ZipCloud initially looks like a file syncing solution (much like Dropbox), but it actually has a slightly different set of features. It sits somewhere between Dropbox, Google Drive, SkyDrive and CrashPlan.
However, there are a few features which concerned me – including a few important details which are not stated clearly enough on the sign-up page.
Let’s take a look at the prices first.
The ZipCloud website advertises ‘unlimited cloud storage’, but this is actually pretty misleading. The number of files users can upload may well be unlimited, but the amount of space is limited in two of the three plans.
ZipCloud is free for 14 days. After that, you’ll need to choose from a variety of prices. The way these are structured makes ZipCloud look more like a web hosting company than a backup service:
- The Home plan offers 75GB storage. It costs £8.95 for one month, £47.70 for six months, £83.40 for 12 months or £142.80 for 24 months.
- The Premium plan offers 250 GB storage. It costs £9.95 for one month, £41.70 for six months, £95.40 for 12 months or £166.80 for 24 months.
- The Unlimited plan costs £12.95 for one month, £71.70 for six months, £119.40 for 12 months or £214.80 for 24 months.
For the sake of comparison, let’s look at the competitors in this area: Dropbox charges £62 for 100 GB and Google Drive charges around £38. CrashPlan charges £75 for unlimited storage over one year. That puts ZipDrive at the top of the tree, price-wise. But remember: it combines sync and backup into one product: the others arguably don’t cover both in the same way.
There’s an additional complication of a temporary 20 per cent discount for early sign-up, if you choose to pay before your trial ends.
Getting ZipCloud set up is quick and easy. As soon you sign up for the trial, you’re immediately invited to download its desktop application. Software for Mac, Windows and Linux is available.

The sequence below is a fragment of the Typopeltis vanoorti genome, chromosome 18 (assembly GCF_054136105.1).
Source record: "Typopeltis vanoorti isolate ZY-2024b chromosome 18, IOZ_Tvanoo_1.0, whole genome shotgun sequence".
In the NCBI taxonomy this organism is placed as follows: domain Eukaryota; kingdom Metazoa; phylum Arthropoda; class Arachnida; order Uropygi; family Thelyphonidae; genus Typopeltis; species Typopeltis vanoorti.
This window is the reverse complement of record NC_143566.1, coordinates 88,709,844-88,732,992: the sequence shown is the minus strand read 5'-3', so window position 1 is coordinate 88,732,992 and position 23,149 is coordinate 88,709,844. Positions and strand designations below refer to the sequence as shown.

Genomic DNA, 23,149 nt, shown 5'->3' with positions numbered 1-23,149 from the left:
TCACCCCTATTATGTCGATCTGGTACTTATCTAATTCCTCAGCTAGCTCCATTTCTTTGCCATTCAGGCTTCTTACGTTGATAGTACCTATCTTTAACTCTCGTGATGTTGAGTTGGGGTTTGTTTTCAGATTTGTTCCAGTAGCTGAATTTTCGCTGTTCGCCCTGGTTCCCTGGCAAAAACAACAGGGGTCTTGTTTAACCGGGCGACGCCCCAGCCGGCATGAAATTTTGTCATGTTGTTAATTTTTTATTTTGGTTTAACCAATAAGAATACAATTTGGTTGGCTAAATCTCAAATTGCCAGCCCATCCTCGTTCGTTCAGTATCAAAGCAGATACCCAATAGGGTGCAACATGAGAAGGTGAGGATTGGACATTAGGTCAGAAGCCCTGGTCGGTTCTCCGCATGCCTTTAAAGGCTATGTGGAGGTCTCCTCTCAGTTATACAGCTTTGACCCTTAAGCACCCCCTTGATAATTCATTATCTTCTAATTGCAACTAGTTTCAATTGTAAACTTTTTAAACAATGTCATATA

Once installed, ZipCloud asked me to choose a folder to back up. It then triggered the backup from my Mac to the cloud.
Once the backup was complete, ZipCloud showed me a status report and some other options.
I clicked the Control Panel button to go to the website and confirm the backup had been completed as planned – everything was there, as I expected.
You might notice that ZipCloud’s website is less minimal than some other sync and backup services, but it’s still extremely usable. The interface is clean and intuitive, and it has plenty of options without being overly complex.
ZipCloud offers cloud backups, much like CrashPlan, although it also makes files accessible over the web.
Uploading the entire contents of your hard drive is likely to be extremely slow with any cloud backup provider, even over a fibre broadband connection. (In my experience, backing up 120 GB of data to CrashPlan took about two months). If your primary reason for choosing ZipCloud is the backup option, ensure your connection speed is fast enough to make it worthwhile.
ZipCloud’s servers are US-based, and as such, they’re covered by the US Patriot Act – as are other services which use servers on US soil. That may make it unsuitable for some types of confidential data, particularly in an enterprise setting. Thankfully, you can the backups feature selectively and only select certain directories for backup.